France Travel Planner by Tom Brosnahan & Jane Fisher   St-Germain-en-Laye, France
A beautiful château near Paris houses the National Archaeology Museum.





Saint-Germain-en-Laye is a small town to the west of Paris, easily reachable by the RER A train.

The town was founded in the 11th century, and its château was the birth place of King Louis XIV in 1638. Over its history, Saint-Germain-en-Laye has been home or host to various kings and royalty. The original chateau was built in 1348 by King Charles V, and King François I had the later château built. King James VI of Scotland/II of England, "Loyal partner in the Franco-Scottish Auld Alliance," lived and died in Saint-Germain-en-Laye, and his memorial in the church was erected by Queen Victoria.

So why does one want to visit Saint-Germain-en-Laye in the 21st century?

The château now houses the National Museum of Archaeology, a wonderful collection of artifacts that trace the long history and prehistory of France. More...

And the château itself is a striking building. Seeing it from different angles allows you to appreciate its size and design. The grounds (Le Domaine National—Parc du château) are lovely, with a terrace designed by André Le Nôtre and views to Paris and La Défense.

Saint-Germain-en-Laye, France
The Château of Saint-Germain-en-Laye. Once home to royalty, now home to the Musée d'Archeologie National.

Just across from the château is the Église Saint-Germain. There has been a church in this location since the 11th century, although this building dates from 1827. It houses the mausoleum of King James II Stuart, of England, who was exiled in France.

The area around the church and château features many small, winding streets, which are fun to explore. If you follow rue de la salle (a pedestrian street almost 500 years old) you'll get a feel for the place. Turn left on rue au Pain and you'll soon find yourself at a dual purpose building: The Office de Tourisme and the Musée Claude Debussy.

Yes, Debussy was also born in Saint-Germain-en-Laye, in 1862. The upper floors of the tourist office house a small museum, with paintings, sculptures, and other memorabilia of the composer. A statue was erected in Saint-Germain-en-Laye in 1998 honoring Debussy.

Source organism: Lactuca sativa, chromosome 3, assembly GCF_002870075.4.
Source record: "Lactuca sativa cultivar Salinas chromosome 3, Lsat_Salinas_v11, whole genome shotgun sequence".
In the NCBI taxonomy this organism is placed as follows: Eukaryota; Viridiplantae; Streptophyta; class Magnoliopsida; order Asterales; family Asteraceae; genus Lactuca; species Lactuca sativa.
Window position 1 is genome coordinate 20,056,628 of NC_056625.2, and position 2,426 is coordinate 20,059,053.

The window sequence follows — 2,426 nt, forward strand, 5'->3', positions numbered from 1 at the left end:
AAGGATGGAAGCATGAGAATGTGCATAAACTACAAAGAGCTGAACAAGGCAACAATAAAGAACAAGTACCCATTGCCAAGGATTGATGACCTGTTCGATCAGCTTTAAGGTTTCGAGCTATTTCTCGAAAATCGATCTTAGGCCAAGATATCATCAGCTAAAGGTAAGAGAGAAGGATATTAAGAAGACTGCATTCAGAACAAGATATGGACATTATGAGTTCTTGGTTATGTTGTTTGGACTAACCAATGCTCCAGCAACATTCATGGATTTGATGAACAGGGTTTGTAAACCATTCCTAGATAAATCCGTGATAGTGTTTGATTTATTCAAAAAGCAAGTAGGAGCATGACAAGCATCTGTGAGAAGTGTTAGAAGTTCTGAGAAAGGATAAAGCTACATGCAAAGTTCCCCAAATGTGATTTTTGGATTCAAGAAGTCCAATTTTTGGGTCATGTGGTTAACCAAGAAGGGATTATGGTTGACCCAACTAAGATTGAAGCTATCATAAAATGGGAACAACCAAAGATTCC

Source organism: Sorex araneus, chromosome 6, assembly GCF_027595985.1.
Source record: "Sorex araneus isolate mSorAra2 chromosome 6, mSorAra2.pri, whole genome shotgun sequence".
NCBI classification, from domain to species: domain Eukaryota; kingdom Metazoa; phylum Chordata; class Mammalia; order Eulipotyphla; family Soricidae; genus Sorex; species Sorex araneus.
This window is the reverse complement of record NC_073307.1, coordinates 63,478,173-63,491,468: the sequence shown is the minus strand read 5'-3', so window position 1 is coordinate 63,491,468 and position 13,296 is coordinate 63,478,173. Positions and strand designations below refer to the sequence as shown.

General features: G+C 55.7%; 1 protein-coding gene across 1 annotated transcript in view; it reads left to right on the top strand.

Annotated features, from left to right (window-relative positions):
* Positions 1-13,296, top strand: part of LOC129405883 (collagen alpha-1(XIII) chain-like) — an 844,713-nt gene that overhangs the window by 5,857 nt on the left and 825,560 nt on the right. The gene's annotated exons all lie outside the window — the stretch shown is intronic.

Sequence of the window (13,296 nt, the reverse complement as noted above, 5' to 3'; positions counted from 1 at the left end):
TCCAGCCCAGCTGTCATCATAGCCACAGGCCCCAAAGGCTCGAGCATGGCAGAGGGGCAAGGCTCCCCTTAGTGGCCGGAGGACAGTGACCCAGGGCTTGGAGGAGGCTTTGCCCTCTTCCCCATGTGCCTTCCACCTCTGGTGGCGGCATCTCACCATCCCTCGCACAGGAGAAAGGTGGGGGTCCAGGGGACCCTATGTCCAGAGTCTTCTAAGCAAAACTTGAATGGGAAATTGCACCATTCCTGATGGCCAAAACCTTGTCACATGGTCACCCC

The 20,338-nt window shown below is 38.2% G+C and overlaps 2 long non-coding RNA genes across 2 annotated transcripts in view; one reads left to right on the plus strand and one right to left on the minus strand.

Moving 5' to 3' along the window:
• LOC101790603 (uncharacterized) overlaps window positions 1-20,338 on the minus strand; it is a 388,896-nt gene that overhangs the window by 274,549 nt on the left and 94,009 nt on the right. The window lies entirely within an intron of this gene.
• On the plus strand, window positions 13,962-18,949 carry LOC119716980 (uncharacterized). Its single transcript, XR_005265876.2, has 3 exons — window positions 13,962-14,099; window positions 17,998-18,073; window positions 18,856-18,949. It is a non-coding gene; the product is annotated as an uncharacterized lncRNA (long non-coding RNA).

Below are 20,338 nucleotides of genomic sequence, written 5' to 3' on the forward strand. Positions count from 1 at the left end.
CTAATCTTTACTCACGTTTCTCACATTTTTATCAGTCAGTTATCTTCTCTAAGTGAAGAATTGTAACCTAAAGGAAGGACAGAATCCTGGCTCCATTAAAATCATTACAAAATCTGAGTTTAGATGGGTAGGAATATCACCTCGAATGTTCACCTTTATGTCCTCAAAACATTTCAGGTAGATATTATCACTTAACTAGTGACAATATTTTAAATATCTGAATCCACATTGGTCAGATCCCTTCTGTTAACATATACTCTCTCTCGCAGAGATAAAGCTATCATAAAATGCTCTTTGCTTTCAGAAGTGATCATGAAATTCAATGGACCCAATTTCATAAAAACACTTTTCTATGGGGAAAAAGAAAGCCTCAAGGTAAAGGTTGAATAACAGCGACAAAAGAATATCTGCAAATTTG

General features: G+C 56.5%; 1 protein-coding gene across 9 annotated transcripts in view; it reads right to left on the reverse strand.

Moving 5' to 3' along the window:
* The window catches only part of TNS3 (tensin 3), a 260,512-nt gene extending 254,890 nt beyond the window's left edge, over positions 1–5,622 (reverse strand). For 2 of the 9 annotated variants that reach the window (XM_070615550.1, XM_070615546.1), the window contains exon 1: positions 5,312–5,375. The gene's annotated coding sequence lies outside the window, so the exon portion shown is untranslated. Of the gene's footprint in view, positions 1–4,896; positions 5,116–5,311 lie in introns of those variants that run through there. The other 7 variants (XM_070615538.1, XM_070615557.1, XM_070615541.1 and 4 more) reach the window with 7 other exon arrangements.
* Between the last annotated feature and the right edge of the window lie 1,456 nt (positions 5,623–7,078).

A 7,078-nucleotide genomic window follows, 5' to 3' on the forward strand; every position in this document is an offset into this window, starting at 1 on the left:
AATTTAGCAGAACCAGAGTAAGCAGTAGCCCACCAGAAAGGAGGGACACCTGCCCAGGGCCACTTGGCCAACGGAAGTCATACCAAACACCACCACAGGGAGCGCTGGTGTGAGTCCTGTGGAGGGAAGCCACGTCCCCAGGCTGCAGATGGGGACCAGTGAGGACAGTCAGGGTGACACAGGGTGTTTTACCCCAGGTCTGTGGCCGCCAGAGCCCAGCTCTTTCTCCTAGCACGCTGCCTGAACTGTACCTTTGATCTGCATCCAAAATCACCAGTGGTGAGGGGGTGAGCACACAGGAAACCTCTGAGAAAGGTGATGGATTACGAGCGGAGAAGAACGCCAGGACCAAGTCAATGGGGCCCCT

Debussy, Saint-Germain-en-Laye, France
Statue of Claude Debussy in Saint-Germain-en-Laye, his birthplace.

Further down rue au Pain is the Musée Départemental Maurice Denis, a painter who was active in the Nabi movement.

Keep strolling through the center of town and you'll come across the marketplace; the first market was started by François I in 1528. You'll also see the Hôtel de Ville (town hall), the former Hôtel de la Rochefoucauld, restored in the 19th century.

On the back streets and in the square in front of the château are several restaurants where you can have lunch or a snack.

If you're looking to get away from the touristy areas of Paris and still have interesting things to see and do, Saint-Germain-en-Laye makes a great day trip from Paris.

Archaeology Museum


Tourist Information

Excursions from Paris

Paris Museums

Paris Hotels

Paris Transportation

What to See & Do in Paris


Paris Girls Secret Society, a novel by Tom Brosnahan


Saint-Germain-en-Laye, France

Above, Bronze armor dating from the 9th and 8th centuries before our era. These were discovered in the 1970s-80s.

Below, House where Debussy was born. The ground floor houses the Tourist Office, and the upper floors are a small museum to Debussy.



Debussy home, Saint-Germain-en-Laye, France


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